Keep track of what really matters

I am a fan of keeping a journal. I keep one myself and I encourage the leaders I work with to do the same.

The format does not really matter (what you thought, what you did, what you said, how you felt, etc.) as long as you record it. By recording it you’re acknowledging that it mattered at the time and you’re making it matter now.

You don’t keep a journal to revisit it. You keep a journal to make a record, to state that your day mattered.

I’m reminded of this by a recent post I read on keeping a Good Times list:

to notice and record the moments and experiences in life that bring you joy, or that energise and fulfil you. This one thing will help you appreciate what really matters, and to do more of them. It’s simple to do, and you need nothing more than a pen and paper.

It’s another form of “counting your blessings”. And it will help you keep track of what really matters.

[photo by Dina Spencer]

Before you write anything, ask yourself these questions

Says George Orwell:

A scrupulous writer, in every sentence that he writes, will ask himself at least four questions, thus:

  1. What am I trying to say?
  2. What words will express it?
  3. What image or idiom will make it clearer?
  4. Is this image fresh enough to have an effect?

And he will probably ask himself two more:

  1. Could I put it more shortly
  2. Have I said anything that is avoidably ugly?

More here.

See also: George Orwell at Encyclopedia Britannica.

 

Want to improve your writing? Read a lot. And slowly.

Learning to write sound, interesting, sometimes elegant prose is the work of a lifetime. The only way I know to do it is to read a vast deal of the best writing available, prose and poetry, with keen attention, and find a way to make use of this reading in one’s own writing.

The first step is to become a slow reader. No good writer is a fast reader, at least not of work with the standing of literature.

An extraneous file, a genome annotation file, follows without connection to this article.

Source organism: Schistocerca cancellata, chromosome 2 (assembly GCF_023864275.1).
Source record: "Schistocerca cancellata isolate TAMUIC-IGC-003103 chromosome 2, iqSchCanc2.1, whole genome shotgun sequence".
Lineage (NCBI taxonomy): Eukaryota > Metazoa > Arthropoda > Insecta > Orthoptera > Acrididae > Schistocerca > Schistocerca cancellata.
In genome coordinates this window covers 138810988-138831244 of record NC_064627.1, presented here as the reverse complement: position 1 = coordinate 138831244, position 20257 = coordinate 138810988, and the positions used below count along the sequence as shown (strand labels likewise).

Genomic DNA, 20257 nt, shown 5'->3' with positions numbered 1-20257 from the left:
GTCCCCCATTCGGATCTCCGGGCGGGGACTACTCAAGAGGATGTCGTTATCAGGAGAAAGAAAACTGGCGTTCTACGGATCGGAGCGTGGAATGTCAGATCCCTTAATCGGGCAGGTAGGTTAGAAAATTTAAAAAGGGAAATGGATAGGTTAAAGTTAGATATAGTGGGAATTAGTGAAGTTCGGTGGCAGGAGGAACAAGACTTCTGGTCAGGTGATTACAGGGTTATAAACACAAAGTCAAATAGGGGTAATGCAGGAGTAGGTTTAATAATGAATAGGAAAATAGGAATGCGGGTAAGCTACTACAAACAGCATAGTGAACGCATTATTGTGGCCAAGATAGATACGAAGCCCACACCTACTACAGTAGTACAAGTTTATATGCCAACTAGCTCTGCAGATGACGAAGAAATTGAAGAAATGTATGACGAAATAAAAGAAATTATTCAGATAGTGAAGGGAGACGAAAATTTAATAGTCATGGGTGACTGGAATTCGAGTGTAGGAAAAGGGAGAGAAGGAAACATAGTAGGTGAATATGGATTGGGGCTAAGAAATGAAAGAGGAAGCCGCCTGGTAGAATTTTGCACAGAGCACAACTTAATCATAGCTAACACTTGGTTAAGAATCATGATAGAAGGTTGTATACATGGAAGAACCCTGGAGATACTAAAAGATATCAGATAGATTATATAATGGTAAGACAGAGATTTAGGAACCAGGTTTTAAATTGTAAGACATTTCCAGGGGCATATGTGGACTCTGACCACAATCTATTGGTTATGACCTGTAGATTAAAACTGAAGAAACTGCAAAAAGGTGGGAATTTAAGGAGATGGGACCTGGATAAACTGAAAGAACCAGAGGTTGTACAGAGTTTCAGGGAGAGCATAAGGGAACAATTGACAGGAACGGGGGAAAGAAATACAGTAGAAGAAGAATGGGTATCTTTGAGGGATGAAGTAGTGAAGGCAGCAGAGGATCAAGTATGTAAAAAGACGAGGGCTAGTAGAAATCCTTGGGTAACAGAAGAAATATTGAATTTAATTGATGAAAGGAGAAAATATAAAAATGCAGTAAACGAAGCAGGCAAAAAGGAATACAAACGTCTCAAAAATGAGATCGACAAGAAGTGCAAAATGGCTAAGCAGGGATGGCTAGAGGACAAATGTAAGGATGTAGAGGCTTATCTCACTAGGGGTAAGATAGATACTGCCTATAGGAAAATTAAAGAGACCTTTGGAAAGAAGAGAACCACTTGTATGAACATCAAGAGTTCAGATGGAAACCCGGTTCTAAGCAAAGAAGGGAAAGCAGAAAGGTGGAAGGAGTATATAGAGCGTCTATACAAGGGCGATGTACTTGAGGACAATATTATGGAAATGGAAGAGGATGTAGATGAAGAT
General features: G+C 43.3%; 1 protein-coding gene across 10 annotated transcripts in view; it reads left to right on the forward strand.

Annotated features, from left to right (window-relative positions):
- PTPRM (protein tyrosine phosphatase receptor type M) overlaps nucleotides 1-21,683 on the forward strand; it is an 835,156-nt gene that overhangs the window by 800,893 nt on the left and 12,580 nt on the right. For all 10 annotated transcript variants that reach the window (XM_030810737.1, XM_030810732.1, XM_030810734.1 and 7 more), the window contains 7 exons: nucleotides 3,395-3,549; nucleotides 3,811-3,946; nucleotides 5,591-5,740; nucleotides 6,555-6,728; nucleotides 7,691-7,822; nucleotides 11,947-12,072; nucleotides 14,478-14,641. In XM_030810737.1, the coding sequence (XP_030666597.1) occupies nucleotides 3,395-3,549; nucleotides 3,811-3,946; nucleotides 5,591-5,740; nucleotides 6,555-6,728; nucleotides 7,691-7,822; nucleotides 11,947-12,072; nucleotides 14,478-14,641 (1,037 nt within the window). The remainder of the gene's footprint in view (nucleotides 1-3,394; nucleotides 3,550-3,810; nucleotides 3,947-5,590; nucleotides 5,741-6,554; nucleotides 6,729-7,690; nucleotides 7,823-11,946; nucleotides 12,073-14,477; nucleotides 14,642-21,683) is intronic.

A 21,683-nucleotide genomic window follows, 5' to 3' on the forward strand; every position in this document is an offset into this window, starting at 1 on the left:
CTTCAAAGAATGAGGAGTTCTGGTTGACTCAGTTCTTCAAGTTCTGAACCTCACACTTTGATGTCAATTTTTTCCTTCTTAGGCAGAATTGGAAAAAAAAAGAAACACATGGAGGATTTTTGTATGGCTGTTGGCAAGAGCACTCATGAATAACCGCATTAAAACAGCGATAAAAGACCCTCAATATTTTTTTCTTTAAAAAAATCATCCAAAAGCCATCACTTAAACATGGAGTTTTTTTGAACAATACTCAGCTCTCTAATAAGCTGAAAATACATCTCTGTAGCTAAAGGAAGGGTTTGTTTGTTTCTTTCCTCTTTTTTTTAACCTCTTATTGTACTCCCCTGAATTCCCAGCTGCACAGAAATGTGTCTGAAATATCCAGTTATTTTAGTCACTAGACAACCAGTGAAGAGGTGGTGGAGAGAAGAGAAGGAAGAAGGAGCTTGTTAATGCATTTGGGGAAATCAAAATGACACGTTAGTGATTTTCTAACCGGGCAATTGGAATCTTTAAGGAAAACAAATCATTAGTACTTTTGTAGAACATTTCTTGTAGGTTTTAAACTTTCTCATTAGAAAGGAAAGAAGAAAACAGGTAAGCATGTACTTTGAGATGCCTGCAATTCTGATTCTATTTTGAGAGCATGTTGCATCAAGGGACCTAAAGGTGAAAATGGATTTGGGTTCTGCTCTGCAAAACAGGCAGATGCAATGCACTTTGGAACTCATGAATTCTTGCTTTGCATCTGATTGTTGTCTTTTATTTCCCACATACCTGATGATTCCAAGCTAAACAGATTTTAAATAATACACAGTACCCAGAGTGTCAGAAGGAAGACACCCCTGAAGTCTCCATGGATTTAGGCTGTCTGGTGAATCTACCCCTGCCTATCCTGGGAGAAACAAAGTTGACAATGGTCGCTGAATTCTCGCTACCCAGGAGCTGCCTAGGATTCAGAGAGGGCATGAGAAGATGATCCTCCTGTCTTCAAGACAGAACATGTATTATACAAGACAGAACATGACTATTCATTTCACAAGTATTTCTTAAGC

Writers perforce read differently from everyone else. Most people ask three questions of what they read: (1) What is being said? (2) Does it interest me? (3) Is it well constructed?

Writers also ask these questions, but two others along with them: (4) How did the author achieve the effects he has? And (5) What can I steal, properly camouflaged of course, from the best of what I am reading for my own writing? This can slow things down a good bit.

More here.

On writing – from one of the best

Q: What is the best training for writing? Courses in writing? Or what?

William Faulkner: Read, read, read! Read everything – trash, classics, good and bad; see how they do it. When a carpenter learns his trade, he does so by observing. Read! You’ll absorb it. Write. If it is good you’ll find out. If it’s not, throw it out the window.

via This Recording.

A preoccupation is a hell of a useful thing for a mind

When I have a piece of writing in mind, what I have, in fact, is a mental bucket: an attractor for and generator of thought. It’s like a thematic gravity well, a magnet for what would otherwise be a mess of iron filings. I’ll read books differently and listen differently in conversations. In particular I’ll remember everything better; everything will mean more to me. That’s because everything I perceive will unconsciously engage on its way in with the substance of my preoccupation. A preoccupation, in that sense, is a hell of a useful thing for a mind.

via James Somers.

Saying “Thank you” in the workplace

Andrew Hill at FT:

A thank-you is not:

● A way of improving skills. Thanking an incompetent staff member for work only just up to standard may persuade him to work harder, but not better. That’s what training is for.

● An alternative to money or promotion. Cash is certainly a poor substitute for gratitude, but the reverse is also true. Profuse thanks may work once in lieu of a bonus. By the third or fourth year, the motivational effect of the thank-you letter tends to wear off.

● An apology. “Thank you for offering to cover for Joan after I forgot she had asked for time off”: wrong. “I’m sorry for leaving you in the lurch on Joan’s day off – but thanks for covering”: right.

● An order, as in the hollow pre-gratitude of memos that begin: “Thanks in advance for coming in over the holiday period to complete the project.”

As other studies have shown, people tend to give far more weight to negative communications than to positive ones. That suggests employers need to dispense proportionately more gratitude to offset the harsher news they often have to transmit.

Por la mañana todo es posible

Yo trabajo por la mañana, cuando el soporte biológico del escritor mejor funciona. Al lado de una ventana que da a un patio interior que se llena de luz y por el que oigo cantar a las vecinas, a los pájaros, incluso al perro.

Porque por la mañana todo es posible. Es cuando encuentras la clave de todos los problemas técnicos que de noche te han parecido insolubles.

via Javier Tomeo.